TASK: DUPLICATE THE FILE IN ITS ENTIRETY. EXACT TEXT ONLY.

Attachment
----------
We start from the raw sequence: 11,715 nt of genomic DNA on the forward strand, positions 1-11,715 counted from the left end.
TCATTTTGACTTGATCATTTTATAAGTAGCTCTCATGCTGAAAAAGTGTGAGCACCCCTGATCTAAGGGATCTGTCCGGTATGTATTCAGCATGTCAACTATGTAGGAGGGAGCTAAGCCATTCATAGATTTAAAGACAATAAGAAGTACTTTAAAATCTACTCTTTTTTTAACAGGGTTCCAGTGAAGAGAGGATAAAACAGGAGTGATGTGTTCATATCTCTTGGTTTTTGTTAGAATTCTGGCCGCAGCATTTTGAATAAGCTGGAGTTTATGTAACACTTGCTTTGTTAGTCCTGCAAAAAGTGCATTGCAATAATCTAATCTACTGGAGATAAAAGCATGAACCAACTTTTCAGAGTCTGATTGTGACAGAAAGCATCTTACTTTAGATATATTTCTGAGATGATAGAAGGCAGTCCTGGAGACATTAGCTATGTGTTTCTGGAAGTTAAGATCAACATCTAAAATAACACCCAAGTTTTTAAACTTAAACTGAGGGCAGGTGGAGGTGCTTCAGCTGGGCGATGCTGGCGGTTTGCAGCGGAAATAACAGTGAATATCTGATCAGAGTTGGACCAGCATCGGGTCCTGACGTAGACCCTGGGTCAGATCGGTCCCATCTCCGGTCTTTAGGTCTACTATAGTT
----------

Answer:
We start from the raw sequence: 11,715 nt of genomic DNA on the forward strand, positions 1-11,715 counted from the left end.
TCATTTTGACTTGATCATTTTATAAGTAGCTCTCATGCTGAAAAAGTGTGAGCACCCCTGATCTAAGGGATCTGTCCGGTATGTATTCAGCATGTCAACTATGTAGGAGGGAGCTAAGCCATTCATAGATTTAAAGACAATAAGAAGTACTTTAAAATCTACTCTTTTTTTAACAGGGTTCCAGTGAAGAGAGGATAAAACAGGAGTGATGTGTTCATATCTCTTGGTTTTTGTTAGAATTCTGGCCGCAGCATTTTGAATAAGCTGGAGTTTATGTAACACTTGCTTTGTTAGTCCTGCAAAAAGTGCATTGCAATAATCTAATCTACTGGAGATAAAAGCATGAACCAACTTTTCAGAGTCTGATTGTGACAGAAAGCATCTTACTTTAGATATATTTCTGAGATGATAGAAGGCAGTCCTGGAGACATTAGCTATGTGTTTCTGGAAGTTAAGATCAACATCTAAAATAACACCCAAGTTTTTAAACTTAAACTGAGGGCAGGTGGAGGTGCTTCAGCTGGGCGATGCTGGCGGTTTGCAGCGGAAATAACAGTGAATATCTGATCAGAGTTGGACCAGCATCGGGTCCTGACGTAGACCCTGGGTCAGATCGGTCCCATCTCCGGTCTTTAGGTCTACTATAGTT